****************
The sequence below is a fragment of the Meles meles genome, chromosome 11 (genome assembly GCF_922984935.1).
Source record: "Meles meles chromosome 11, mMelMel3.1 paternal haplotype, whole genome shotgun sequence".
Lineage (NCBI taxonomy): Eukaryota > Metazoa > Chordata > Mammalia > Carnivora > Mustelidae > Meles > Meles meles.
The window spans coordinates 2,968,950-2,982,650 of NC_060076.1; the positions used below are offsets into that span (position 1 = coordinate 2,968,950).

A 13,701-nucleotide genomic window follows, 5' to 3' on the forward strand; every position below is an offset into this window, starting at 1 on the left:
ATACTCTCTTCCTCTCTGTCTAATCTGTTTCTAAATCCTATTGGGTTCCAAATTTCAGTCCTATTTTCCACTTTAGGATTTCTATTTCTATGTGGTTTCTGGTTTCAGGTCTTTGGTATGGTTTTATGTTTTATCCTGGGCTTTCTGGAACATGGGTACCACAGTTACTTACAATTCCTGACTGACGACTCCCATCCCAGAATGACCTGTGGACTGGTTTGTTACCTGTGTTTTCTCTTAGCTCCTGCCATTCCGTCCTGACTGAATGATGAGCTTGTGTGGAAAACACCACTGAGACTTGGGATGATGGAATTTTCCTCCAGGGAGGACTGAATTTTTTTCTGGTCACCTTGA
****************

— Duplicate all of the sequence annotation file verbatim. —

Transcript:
The sequence below is a fragment of the Meles meles genome, chromosome 11 (genome assembly GCF_922984935.1).
Source record: "Meles meles chromosome 11, mMelMel3.1 paternal haplotype, whole genome shotgun sequence".
Lineage (NCBI taxonomy): Eukaryota > Metazoa > Chordata > Mammalia > Carnivora > Mustelidae > Meles > Meles meles.
The window spans coordinates 2,968,950-2,982,650 of NC_060076.1; the positions used below are offsets into that span (position 1 = coordinate 2,968,950).

A 13,701-nucleotide genomic window follows, 5' to 3' on the forward strand; every position below is an offset into this window, starting at 1 on the left:
ATACTCTCTTCCTCTCTGTCTAATCTGTTTCTAAATCCTATTGGGTTCCAAATTTCAGTCCTATTTTCCACTTTAGGATTTCTATTTCTATGTGGTTTCTGGTTTCAGGTCTTTGGTATGGTTTTATGTTTTATCCTGGGCTTTCTGGAACATGGGTACCACAGTTACTTACAATTCCTGACTGACGACTCCCATCCCAGAATGACCTGTGGACTGGTTTGTTACCTGTGTTTTCTCTTAGCTCCTGCCATTCCGTCCTGACTGAATGATGAGCTTGTGTGGAAAACACCACTGAGACTTGGGATGATGGAATTTTCCTCCAGGGAGGACTGAATTTTTTTCTGGTCACCTTGA